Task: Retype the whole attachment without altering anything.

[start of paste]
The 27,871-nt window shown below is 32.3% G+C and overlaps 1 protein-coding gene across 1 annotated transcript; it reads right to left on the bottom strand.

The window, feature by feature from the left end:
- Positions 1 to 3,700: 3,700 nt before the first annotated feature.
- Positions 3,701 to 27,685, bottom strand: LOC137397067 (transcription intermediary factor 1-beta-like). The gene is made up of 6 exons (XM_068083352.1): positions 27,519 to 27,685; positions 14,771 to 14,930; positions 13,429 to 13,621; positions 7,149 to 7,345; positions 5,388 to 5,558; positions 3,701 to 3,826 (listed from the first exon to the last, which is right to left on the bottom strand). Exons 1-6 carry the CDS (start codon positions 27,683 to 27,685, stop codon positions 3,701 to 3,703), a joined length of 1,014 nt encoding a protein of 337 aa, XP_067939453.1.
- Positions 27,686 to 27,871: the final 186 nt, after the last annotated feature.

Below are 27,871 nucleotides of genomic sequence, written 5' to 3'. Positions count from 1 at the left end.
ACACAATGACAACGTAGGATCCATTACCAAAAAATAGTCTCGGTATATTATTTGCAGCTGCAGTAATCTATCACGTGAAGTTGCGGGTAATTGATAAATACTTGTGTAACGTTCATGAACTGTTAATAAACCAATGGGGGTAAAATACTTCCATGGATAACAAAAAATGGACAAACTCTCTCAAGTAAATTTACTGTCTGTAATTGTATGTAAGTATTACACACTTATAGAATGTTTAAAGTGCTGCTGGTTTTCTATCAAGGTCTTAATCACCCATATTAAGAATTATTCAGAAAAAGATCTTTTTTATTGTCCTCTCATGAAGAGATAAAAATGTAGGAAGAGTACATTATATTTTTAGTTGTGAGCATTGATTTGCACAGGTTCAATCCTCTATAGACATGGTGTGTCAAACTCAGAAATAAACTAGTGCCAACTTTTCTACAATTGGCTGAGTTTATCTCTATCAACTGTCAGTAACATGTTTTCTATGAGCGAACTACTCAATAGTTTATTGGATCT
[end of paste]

The 27,871-nt window shown below is 32.3% G+C and overlaps 1 protein-coding gene across 1 annotated transcript; it reads right to left on the bottom strand.

The window, feature by feature from the left end:
- Positions 1 to 3,700: 3,700 nt before the first annotated feature.
- Positions 3,701 to 27,685, bottom strand: LOC137397067 (transcription intermediary factor 1-beta-like). The gene is made up of 6 exons (XM_068083352.1): positions 27,519 to 27,685; positions 14,771 to 14,930; positions 13,429 to 13,621; positions 7,149 to 7,345; positions 5,388 to 5,558; positions 3,701 to 3,826 (listed from the first exon to the last, which is right to left on the bottom strand). Exons 1-6 carry the CDS (start codon positions 27,683 to 27,685, stop codon positions 3,701 to 3,703), a joined length of 1,014 nt encoding a protein of 337 aa, XP_067939453.1.
- Positions 27,686 to 27,871: the final 186 nt, after the last annotated feature.

Below are 27,871 nucleotides of genomic sequence, written 5' to 3'. Positions count from 1 at the left end.
ACACAATGACAACGTAGGATCCATTACCAAAAAATAGTCTCGGTATATTATTTGCAGCTGCAGTAATCTATCACGTGAAGTTGCGGGTAATTGATAAATACTTGTGTAACGTTCATGAACTGTTAATAAACCAATGGGGGTAAAATACTTCCATGGATAACAAAAAATGGACAAACTCTCTCAAGTAAATTTACTGTCTGTAATTGTATGTAAGTATTACACACTTATAGAATGTTTAAAGTGCTGCTGGTTTTCTATCAAGGTCTTAATCACCCATATTAAGAATTATTCAGAAAAAGATCTTTTTTATTGTCCTCTCATGAAGAGATAAAAATGTAGGAAGAGTACATTATATTTTTAGTTGTGAGCATTGATTTGCACAGGTTCAATCCTCTATAGACATGGTGTGTCAAACTCAGAAATAAACTAGTGCCAACTTTTCTACAATTGGCTGAGTTTATCTCTATCAACTGTCAGTAACATGTTTTCTATGAGCGAACTACTCAATAGTTTATTGGATCT